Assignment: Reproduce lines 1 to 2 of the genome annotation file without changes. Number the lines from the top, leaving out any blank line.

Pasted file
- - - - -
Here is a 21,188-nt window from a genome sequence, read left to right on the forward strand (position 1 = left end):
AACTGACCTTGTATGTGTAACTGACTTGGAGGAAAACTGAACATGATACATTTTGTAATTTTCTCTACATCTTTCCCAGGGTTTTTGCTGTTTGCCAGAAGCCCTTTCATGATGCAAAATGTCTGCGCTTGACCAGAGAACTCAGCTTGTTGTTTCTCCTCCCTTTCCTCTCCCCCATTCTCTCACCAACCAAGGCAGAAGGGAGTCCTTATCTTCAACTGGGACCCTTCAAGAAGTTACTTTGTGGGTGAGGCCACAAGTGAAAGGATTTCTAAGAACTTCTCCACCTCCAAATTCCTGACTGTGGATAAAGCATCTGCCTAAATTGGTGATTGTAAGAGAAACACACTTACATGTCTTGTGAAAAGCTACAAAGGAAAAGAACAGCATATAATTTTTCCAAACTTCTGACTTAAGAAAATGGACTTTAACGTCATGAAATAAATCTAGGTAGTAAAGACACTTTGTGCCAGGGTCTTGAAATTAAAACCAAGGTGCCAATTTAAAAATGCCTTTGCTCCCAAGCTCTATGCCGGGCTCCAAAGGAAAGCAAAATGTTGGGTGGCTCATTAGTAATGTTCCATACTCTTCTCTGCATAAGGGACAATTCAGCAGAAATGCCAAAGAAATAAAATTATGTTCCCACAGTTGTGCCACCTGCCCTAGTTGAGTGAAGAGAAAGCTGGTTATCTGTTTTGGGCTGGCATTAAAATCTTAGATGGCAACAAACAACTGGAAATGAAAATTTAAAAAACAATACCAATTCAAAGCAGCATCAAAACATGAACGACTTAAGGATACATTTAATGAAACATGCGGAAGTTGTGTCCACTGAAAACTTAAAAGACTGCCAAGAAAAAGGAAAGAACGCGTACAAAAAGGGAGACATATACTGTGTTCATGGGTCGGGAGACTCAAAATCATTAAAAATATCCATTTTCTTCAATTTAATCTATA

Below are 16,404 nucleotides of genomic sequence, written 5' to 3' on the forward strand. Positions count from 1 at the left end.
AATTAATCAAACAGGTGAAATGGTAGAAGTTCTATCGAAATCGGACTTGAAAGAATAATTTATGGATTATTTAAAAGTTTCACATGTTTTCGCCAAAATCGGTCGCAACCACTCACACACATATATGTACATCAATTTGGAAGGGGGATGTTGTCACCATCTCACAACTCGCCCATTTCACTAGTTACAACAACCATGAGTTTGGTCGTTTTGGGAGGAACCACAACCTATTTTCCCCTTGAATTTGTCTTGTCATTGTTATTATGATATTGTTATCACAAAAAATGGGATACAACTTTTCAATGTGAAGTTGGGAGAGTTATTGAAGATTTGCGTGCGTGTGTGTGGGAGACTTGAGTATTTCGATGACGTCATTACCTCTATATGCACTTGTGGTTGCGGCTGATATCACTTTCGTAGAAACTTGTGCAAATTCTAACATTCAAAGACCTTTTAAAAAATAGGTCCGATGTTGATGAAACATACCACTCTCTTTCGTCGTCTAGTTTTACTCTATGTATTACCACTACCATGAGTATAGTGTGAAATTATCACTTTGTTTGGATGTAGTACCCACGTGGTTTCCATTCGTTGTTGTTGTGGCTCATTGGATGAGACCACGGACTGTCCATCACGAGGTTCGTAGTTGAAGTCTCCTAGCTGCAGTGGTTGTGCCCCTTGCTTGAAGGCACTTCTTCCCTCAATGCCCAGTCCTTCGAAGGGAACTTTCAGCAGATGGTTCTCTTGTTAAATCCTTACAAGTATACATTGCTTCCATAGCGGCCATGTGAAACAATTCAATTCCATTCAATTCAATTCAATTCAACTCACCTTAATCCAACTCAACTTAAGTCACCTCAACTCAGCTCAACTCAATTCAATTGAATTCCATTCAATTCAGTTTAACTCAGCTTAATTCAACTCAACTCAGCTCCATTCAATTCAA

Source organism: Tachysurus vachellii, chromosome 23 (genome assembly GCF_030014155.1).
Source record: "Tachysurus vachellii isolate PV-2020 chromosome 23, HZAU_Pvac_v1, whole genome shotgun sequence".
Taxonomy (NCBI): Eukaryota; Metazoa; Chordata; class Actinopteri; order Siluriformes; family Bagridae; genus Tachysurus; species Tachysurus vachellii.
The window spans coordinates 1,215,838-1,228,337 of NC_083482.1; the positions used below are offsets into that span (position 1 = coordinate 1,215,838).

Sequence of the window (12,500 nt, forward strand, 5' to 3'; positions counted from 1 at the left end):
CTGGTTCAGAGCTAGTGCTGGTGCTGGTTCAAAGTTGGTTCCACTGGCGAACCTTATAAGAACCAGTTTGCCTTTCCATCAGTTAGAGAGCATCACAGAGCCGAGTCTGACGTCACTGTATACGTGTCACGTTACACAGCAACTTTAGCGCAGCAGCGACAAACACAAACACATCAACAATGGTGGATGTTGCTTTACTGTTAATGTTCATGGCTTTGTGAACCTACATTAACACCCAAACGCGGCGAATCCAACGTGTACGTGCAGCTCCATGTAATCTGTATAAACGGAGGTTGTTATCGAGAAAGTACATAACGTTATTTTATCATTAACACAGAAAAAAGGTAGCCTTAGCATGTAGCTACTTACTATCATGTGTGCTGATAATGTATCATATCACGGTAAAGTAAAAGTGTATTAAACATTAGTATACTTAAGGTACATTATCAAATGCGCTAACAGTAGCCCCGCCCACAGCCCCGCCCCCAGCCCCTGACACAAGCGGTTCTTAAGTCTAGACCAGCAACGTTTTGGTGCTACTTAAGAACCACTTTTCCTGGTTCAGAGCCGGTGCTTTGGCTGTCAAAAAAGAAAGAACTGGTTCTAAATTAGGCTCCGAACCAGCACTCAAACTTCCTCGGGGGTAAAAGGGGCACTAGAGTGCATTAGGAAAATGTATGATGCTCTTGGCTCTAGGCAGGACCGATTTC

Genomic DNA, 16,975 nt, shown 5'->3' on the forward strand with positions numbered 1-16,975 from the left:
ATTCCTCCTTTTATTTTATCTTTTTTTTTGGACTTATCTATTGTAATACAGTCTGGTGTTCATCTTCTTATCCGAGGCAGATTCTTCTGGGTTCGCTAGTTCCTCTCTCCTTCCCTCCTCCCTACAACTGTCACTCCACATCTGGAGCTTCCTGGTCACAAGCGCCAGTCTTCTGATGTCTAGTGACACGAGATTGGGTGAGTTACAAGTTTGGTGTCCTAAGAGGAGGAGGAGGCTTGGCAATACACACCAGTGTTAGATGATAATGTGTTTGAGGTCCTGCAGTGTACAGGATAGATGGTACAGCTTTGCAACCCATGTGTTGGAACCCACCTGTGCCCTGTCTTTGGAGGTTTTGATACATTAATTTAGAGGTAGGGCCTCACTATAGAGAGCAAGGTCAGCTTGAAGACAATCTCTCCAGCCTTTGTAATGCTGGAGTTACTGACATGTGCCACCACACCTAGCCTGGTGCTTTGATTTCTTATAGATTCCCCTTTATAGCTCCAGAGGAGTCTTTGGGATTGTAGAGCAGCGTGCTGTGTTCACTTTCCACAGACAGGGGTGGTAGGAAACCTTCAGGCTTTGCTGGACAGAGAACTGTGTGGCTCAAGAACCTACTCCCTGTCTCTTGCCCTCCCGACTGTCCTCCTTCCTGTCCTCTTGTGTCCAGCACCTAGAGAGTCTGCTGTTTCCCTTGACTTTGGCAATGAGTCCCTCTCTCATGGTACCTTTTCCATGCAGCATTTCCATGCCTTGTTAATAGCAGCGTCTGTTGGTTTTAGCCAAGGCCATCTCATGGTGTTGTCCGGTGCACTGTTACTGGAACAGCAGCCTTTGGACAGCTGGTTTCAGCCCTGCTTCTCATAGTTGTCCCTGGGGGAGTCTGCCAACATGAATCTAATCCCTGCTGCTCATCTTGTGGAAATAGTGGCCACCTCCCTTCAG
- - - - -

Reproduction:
Here is a 21,188-nt window from a genome sequence, read left to right on the forward strand (position 1 = left end):
AACTGACCTTGTATGTGTAACTGACTTGGAGGAAAACTGAACATGATACATTTTGTAATTTTCTCTACATCTTTCCCAGGGTTTTTGCTGTTTGCCAGAAGCCCTTTCATGATGCAAAATGTCTGCGCTTGACCAGAGAACTCAGCTTGTTGTTTCTCCTCCCTTTCCTCTCCCCCATTCTCTCACCAACCAAGGCAGAAGGGAGTCCTTATCTTCAACTGGGACCCTTCAAGAAGTTACTTTGTGGGTGAGGCCACAAGTGAAAGGATTTCTAAGAACTTCTCCACCTCCAAATTCCTGACTGTGGATAAAGCATCTGCCTAAATTGGTGATTGTAAGAGAAACACACTTACATGTCTTGTGAAAAGCTACAAAGGAAAAGAACAGCATATAATTTTTCCAAACTTCTGACTTAAGAAAATGGACTTTAACGTCATGAAATAAATCTAGGTAGTAAAGACACTTTGTGCCAGGGTCTTGAAATTAAAACCAAGGTGCCAATTTAAAAATGCCTTTGCTCCCAAGCTCTATGCCGGGCTCCAAAGGAAAGCAAAATGTTGGGTGGCTCATTAGTAATGTTCCATACTCTTCTCTGCATAAGGGACAATTCAGCAGAAATGCCAAAGAAATAAAATTATGTTCCCACAGTTGTGCCACCTGCCCTAGTTGAGTGAAGAGAAAGCTGGTTATCTGTTTTGGGCTGGCATTAAAATCTTAGATGGCAACAAACAACTGGAAATGAAAATTTAAAAAACAATACCAATTCAAAGCAGCATCAAAACATGAACGACTTAAGGATACATTTAATGAAACATGCGGAAGTTGTGTCCACTGAAAACTTAAAAGACTGCCAAGAAAAAGGAAAGAACGCGTACAAAAAGGGAGACATATACTGTGTTCATGGGTCGGGAGACTCAAAATCATTAAAAATATCCATTTTCTTCAATTTAATCTATA